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So I'm havin some fun, munching popcorn and watching Warwick Schiller videos (they seem to be handy for adding to threads today.) What occurred to me is the importance of having patience and waiting for the horse to give the answer we want, while we do barely anything. I think a lot of people (sometimes myself included) expect our horses to just be 'fast' and 'respond on cue, right now!' While this might seem flashy and appealing to a human (because the quicker we can do anything, the better at it we must be), I think there's a difference between a responsive horse and a human with overly demanding expectations. In everything we do with horses, we are asking a question. Do we give our horses enough time to THINK and then answer the question? Thought I'd share these two videos to see what everyone else thinks! =)

(The point is not the reining. The point is waiting for the horse to respond.)

(The point is not head-down cues. The point is waiting for the horse to respond.)
 

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Elle, 1997 Oldenburg mare
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This is another favourite Schiller video of mine, and probably the one I link to the most on here, haha. What is it about it, exactly, that makes me keep coming back to it? It's giving the horse the chance to mess up and then learn to manage itself. Instead of micromanaging every movement and never giving that chance. The constant hold on a horse by its chin that some people do is such a metaphor for how so many people go wrong and add stress in their handling and riding -- for no reason!! But also, just... if a person can teach a horse to lead really well, that seems to have benefits across the board.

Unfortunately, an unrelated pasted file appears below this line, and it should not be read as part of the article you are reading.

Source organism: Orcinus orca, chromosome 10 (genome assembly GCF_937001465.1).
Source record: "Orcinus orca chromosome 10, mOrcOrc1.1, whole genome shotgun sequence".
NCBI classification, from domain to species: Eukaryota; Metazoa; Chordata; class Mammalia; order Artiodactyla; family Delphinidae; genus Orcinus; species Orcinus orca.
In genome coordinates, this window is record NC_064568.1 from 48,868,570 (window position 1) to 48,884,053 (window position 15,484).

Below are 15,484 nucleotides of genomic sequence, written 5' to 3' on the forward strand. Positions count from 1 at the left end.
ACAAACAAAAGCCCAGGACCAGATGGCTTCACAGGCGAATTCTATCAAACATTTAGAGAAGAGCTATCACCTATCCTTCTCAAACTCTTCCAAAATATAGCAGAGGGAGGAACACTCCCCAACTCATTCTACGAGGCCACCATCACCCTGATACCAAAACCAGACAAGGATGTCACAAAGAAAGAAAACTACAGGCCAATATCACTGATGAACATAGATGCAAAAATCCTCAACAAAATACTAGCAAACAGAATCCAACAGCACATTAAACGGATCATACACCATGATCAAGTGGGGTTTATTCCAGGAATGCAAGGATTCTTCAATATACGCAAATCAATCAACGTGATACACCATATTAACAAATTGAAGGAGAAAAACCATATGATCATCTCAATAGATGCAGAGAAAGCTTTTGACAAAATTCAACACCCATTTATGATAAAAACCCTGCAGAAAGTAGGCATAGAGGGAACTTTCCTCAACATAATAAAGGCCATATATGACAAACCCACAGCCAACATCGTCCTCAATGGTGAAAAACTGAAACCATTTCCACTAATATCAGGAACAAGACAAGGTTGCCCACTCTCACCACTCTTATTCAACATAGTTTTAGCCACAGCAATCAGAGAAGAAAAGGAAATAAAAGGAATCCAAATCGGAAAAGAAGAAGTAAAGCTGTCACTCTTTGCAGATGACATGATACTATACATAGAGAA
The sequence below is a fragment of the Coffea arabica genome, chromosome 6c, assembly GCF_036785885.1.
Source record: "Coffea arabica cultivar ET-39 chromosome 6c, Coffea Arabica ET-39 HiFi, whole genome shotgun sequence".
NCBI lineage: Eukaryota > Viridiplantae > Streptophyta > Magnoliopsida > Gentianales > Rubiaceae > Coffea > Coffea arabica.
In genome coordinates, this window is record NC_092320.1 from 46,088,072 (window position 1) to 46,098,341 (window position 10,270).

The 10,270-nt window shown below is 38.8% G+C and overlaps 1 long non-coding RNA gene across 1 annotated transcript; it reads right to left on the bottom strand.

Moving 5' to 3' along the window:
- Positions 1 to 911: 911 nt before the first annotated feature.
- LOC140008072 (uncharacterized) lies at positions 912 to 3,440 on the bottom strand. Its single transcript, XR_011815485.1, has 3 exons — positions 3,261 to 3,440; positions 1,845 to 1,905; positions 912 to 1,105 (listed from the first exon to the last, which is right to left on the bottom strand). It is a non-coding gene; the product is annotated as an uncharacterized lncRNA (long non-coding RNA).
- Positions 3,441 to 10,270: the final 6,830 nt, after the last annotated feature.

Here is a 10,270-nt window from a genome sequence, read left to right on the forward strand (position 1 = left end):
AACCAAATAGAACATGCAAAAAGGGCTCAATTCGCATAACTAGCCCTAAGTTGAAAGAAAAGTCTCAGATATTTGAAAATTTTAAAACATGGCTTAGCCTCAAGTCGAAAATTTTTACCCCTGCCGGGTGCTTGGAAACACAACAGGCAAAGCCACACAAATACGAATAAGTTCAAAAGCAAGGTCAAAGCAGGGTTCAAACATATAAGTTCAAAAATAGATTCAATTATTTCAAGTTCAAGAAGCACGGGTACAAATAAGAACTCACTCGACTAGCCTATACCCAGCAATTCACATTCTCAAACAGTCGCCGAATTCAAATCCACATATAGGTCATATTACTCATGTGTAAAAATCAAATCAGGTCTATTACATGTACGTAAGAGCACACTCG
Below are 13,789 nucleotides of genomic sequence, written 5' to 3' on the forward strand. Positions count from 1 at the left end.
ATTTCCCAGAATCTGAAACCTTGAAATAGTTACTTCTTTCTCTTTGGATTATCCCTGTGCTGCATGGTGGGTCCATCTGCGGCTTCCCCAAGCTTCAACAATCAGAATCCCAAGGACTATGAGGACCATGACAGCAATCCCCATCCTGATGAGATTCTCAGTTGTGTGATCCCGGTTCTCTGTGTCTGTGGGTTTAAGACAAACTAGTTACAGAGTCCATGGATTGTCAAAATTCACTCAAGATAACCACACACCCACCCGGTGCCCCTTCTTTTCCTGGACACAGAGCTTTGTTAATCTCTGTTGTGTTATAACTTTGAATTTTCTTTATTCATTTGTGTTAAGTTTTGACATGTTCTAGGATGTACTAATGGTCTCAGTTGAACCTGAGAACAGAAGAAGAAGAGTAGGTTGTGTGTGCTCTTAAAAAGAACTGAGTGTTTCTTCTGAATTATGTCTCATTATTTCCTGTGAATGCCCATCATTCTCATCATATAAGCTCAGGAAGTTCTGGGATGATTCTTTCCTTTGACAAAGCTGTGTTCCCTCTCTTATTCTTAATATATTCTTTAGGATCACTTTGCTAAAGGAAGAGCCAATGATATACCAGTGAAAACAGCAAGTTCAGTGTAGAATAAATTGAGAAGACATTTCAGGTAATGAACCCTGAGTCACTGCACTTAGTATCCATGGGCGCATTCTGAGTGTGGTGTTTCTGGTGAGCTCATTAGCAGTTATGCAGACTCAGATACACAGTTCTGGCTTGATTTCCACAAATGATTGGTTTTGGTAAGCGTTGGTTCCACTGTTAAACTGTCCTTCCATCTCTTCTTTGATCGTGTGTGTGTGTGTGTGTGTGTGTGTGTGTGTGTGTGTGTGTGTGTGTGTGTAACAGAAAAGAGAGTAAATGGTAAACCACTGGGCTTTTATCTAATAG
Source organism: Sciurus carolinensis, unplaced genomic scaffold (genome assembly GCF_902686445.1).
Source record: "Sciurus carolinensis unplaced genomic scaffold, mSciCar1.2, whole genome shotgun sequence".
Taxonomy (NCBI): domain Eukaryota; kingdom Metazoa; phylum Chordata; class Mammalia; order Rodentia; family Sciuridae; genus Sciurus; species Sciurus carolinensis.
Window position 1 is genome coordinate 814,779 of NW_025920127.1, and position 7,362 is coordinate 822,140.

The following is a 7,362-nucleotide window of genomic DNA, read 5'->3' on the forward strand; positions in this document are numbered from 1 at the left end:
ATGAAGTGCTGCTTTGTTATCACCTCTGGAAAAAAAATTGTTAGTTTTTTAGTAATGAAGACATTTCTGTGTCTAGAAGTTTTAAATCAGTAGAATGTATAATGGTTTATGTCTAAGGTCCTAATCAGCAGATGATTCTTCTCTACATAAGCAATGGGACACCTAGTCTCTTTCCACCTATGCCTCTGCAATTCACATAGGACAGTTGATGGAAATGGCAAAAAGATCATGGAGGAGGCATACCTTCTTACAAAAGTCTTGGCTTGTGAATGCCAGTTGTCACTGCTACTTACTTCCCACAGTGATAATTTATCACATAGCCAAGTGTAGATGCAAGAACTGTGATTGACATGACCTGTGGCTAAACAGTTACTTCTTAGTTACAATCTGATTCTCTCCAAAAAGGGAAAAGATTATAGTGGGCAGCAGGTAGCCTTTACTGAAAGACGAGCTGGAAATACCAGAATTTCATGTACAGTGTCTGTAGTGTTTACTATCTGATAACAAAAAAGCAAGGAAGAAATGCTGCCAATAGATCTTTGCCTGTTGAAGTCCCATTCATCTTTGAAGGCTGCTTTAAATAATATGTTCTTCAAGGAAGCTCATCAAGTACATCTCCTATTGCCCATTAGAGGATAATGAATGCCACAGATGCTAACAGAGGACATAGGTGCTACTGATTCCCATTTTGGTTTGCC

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A lesson I learned as a child was to give the horse a chance to make the right decision

I was riding a young pony, this was with an accompanied ride. There was a gate to open at the top of the track onto the Downs. The pony was fractious about doing the job mounted. Miss Fleming, the elderly instructor told me to give him a chance and let him think it through. I stood alongside the gate and let him think about it. I had no trouble in opening it, following it around and standing holding it whilst the other riders came through.

He had seen other ponies at the gate but hadn't a clue what I had been asking him. I got annoyed with him and it was all going downhill but for the wisdom of an old horse woman.
 
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